The best books for wild women and solo female travelers

The Books I Picked & Why

Women Who Run with the Wolves: Myths and Stories of the Wild Woman Archetype

By Clarissa Pinkola Estés

Women Who Run with the Wolves: Myths and Stories of the Wild Woman Archetype

Why this book?

Women Who Run with the Wolves is a classic; I can’t recommend it enough to anyone interested in the fascinating interplay between myth and fairytale, the female psyche, and the journey of self-discovery—in the literal and psychological woods. This book has led me to think much more deeply about the female archetypes present in both my solo travels and in my personal development (of course, the two are deeply interconnected). I am currently on my second reading of this epic book, and the tales shared and their profound interpretations continue to twine with my life in wild and unexpected ways. Required reading for any aspiring or veteran wild woman!


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Circe

By Madeline Miller

Circe

Why this book?

I’ve read this twice and enjoyed it thoroughly both times… I may even go for a third-round! Every time I read it I feel newly inspired to venture out alone into the forest, seek out some animal familiars, and frolic in a meadow full of flowers. This book tells the story of a (mythical) strong, independent woman with a complex inner life. Her heroine’s journey to self-actualization is a mystical blueprint for any woman wishing to connect with her inner power and embrace the fear of the unknown inherent in any solo journey. Sure, Circe is also a goddess and a powerful witch, but then, so are you.


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A Woman's Path: Women's Best Spiritual Travel Writing

By Lucy McCauley, Amy Greimann Carlson, Jennifer L. Leo

A Woman's Path: Women's Best Spiritual Travel Writing

Why this book?

I happened upon this gem of an anthology in a library book sale a couple of years back, and I highly recommend trying to get your hands on a copy if you’re looking for wide-ranging inspiration and guidance on the traveler’s path. With a focus on the spiritual element of women’s journeys, and featuring literary powerhouses like Maya Angelou and Anne Lamott, this collection is an ode to feminine courage, power, and transformation. Each essay is a masterpiece, and can be a guide to a specific kind of journey. You’ll want to carry a dog-eared copy with you to come back to again and again.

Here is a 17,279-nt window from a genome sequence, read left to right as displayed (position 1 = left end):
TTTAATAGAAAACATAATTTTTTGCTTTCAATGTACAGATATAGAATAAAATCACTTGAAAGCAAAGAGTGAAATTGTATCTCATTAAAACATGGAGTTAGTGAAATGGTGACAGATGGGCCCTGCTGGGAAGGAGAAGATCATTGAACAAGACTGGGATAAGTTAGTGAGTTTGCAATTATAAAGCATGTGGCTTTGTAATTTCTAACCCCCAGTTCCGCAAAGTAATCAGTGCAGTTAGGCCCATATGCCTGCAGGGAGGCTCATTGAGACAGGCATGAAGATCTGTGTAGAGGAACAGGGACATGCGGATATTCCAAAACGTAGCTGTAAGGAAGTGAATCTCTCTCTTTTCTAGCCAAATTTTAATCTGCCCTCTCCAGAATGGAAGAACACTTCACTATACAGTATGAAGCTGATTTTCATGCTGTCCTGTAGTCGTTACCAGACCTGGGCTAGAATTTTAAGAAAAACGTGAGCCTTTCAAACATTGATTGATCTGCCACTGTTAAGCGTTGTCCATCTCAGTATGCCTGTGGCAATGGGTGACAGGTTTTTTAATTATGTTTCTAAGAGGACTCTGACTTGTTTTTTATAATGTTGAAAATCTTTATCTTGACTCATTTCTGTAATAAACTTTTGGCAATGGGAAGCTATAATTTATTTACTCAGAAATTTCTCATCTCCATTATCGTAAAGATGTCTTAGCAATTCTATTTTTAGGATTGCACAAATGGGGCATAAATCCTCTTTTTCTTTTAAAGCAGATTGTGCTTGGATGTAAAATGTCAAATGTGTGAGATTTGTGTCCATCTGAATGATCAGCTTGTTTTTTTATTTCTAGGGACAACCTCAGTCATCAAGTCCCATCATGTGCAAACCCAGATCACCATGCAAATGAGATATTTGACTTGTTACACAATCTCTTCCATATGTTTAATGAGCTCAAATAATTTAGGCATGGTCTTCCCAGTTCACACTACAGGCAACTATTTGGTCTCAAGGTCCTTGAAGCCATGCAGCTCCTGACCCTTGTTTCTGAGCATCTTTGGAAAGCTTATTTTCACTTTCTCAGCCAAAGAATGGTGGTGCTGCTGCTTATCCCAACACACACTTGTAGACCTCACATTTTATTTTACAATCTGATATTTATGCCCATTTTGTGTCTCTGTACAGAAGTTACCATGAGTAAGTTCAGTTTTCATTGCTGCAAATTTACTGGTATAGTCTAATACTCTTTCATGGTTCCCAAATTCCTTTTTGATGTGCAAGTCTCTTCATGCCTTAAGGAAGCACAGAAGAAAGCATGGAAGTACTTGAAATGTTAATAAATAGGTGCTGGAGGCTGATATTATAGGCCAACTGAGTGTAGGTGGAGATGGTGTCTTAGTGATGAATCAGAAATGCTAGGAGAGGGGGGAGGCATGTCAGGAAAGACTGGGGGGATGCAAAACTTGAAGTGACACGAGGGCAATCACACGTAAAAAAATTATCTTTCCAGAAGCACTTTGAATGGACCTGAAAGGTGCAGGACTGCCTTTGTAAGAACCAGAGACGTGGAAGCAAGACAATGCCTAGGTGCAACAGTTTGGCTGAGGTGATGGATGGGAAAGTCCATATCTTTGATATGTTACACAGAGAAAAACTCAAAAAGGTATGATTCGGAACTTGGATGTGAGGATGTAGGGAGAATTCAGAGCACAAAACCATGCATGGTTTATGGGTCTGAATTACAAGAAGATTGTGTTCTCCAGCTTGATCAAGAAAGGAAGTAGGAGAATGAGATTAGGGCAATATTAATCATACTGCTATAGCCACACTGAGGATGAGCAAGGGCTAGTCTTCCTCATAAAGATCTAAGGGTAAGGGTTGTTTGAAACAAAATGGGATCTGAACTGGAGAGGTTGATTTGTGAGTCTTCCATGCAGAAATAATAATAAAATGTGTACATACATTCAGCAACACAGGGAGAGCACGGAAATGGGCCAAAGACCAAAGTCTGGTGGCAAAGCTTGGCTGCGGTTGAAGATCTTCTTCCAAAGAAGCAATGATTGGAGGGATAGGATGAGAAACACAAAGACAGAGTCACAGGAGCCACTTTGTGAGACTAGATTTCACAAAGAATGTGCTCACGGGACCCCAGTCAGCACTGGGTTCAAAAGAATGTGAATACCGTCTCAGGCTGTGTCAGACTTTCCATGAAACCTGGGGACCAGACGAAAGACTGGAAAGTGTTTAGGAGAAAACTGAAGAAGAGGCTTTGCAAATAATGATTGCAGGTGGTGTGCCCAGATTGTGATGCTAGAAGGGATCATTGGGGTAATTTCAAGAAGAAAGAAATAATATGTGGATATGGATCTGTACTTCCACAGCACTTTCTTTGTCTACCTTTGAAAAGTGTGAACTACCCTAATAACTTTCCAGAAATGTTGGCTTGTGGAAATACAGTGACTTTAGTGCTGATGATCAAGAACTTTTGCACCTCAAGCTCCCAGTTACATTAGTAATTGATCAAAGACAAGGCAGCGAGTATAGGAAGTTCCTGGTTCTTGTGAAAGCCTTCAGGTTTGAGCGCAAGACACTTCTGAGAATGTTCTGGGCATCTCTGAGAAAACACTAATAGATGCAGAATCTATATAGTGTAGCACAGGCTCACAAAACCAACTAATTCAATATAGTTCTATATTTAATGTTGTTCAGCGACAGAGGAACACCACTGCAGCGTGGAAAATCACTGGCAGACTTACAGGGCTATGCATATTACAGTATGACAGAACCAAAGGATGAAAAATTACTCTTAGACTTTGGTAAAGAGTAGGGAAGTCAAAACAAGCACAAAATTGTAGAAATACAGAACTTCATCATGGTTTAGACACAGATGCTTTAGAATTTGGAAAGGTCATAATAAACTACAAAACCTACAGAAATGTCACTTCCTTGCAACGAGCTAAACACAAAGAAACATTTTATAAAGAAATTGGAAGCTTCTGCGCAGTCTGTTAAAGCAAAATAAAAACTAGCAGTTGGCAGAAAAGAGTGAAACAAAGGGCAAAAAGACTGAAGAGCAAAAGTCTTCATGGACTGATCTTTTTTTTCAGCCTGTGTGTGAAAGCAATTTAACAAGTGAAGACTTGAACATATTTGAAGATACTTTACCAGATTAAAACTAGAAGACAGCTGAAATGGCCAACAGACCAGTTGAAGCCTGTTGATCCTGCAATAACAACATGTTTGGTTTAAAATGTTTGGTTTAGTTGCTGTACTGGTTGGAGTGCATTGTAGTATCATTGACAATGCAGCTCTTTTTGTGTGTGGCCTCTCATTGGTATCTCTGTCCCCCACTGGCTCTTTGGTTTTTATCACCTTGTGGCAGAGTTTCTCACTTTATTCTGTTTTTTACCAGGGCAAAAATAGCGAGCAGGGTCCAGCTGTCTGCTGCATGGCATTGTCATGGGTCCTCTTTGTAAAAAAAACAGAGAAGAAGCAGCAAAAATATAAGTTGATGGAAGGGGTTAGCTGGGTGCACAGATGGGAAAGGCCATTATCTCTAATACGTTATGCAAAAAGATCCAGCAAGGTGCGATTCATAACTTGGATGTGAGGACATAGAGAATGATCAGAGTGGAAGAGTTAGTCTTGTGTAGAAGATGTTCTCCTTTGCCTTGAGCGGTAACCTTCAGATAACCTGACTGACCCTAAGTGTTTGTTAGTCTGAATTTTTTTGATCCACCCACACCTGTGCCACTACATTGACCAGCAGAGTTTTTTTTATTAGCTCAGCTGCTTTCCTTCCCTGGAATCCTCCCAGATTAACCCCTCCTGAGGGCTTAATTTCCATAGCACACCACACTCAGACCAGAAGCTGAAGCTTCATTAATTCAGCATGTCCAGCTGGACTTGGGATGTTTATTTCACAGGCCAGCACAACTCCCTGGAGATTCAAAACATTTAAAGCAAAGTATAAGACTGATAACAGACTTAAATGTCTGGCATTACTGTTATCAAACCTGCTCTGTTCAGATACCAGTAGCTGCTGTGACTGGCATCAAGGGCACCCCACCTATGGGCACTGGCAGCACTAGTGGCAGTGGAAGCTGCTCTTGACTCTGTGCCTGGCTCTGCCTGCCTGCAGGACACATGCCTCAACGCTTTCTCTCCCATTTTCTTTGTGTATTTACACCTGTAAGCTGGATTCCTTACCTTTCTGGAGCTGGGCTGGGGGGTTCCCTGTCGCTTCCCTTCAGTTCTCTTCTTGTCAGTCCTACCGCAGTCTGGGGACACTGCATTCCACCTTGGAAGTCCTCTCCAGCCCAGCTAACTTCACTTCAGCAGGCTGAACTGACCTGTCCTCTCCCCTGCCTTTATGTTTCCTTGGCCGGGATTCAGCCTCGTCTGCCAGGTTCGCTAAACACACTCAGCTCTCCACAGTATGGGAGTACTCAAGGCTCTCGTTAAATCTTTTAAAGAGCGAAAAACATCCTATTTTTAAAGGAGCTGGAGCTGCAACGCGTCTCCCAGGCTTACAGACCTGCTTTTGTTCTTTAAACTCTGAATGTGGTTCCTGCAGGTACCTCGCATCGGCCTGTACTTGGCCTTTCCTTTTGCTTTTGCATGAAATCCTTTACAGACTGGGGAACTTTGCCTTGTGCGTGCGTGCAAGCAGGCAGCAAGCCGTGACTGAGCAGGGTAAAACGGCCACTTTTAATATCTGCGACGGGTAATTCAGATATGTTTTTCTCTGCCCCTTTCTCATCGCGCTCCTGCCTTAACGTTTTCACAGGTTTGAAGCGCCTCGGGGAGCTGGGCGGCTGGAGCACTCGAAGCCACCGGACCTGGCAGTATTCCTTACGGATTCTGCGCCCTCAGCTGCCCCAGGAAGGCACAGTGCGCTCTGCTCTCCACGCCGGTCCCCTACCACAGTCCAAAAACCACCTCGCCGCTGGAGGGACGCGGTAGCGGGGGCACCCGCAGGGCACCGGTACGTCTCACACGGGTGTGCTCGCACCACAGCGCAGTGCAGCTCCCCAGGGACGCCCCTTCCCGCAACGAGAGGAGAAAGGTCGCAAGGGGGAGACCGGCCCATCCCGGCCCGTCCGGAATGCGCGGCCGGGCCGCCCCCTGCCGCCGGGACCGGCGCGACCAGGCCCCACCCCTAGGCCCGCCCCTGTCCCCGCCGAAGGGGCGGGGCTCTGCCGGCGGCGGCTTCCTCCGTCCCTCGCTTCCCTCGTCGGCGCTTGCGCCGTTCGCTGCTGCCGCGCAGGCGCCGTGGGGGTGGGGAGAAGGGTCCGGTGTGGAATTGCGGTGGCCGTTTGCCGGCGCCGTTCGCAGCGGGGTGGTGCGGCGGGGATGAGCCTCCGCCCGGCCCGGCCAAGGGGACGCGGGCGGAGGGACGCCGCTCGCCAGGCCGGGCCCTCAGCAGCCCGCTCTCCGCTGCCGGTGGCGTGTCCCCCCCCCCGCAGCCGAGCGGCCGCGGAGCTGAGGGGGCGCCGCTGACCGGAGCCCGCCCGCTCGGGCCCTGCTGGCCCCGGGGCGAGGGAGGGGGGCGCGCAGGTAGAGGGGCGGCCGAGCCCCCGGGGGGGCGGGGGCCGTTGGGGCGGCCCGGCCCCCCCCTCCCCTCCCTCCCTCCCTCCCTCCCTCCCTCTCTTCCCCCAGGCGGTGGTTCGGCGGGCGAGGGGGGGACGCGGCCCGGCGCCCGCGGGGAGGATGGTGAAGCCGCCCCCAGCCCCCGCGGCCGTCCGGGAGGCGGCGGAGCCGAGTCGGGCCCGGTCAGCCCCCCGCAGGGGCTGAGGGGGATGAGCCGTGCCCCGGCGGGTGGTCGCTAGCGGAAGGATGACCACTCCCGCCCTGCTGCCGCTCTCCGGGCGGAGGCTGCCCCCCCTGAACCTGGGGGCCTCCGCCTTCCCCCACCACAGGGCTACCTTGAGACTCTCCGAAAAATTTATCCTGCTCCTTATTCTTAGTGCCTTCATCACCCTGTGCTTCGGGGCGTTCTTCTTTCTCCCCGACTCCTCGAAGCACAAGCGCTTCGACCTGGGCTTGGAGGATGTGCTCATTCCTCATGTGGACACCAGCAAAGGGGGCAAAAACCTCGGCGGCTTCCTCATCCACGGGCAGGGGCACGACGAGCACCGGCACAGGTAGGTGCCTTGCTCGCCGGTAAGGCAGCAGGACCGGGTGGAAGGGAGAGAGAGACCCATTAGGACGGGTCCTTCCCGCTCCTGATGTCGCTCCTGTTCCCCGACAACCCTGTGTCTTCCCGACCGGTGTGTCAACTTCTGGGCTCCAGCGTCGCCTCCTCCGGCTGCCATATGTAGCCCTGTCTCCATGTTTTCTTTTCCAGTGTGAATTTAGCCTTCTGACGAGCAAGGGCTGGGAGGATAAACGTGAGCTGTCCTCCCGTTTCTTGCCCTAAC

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Wild: From Lost to Found on the Pacific Crest Trail

By Cheryl Strayed

Wild: From Lost to Found on the Pacific Crest Trail

Why this book?

I almost didn’t include this on my list, because it has become such a cult classic that you’ll find it on every book list for solo female travelers… but honestly, it’s a great read! I think I read this not long before hiking the Camino de Santiago through Northern Spain, and I appreciated the perspective of a regular woman (not a top athlete or hiking enthusiast) digging into her inner drive and determination in order to achieve an extraordinary feat. Strayed’s account of her 1,100-mile hike along the Pacific Crest Trail and the healing journey that accompanies it will probably continue to nag at me until I hike that trail myself.


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Stop Telling Women to Smile: Stories of Street Harassment and How We're Taking Back Our Power

By Tatyana Fazlalizadeh

Stop Telling Women to Smile: Stories of Street Harassment and How We're Taking Back Our Power

Why this book?

This book about street art and feminism is an important reminder that the dangers of solo female travel are not so different from the dangers of walking the streets of your home city. Issues like street harassment and sexual violence are global; staying at home may seem like playing it safe, but gender-based violence crosses every border. This book tells the stories of various women in the United States and their experiences with street harassment. I believe it offers an important complement to the other books on my list: In order to embrace the solo travel journey, women must often first address the very real fears of harassment and violence, which we are socialized to carry with us no matter where we travel. To overcome these fears, it is important to first recognize and dissect them—and the patriarchal systems from which they have emerged.


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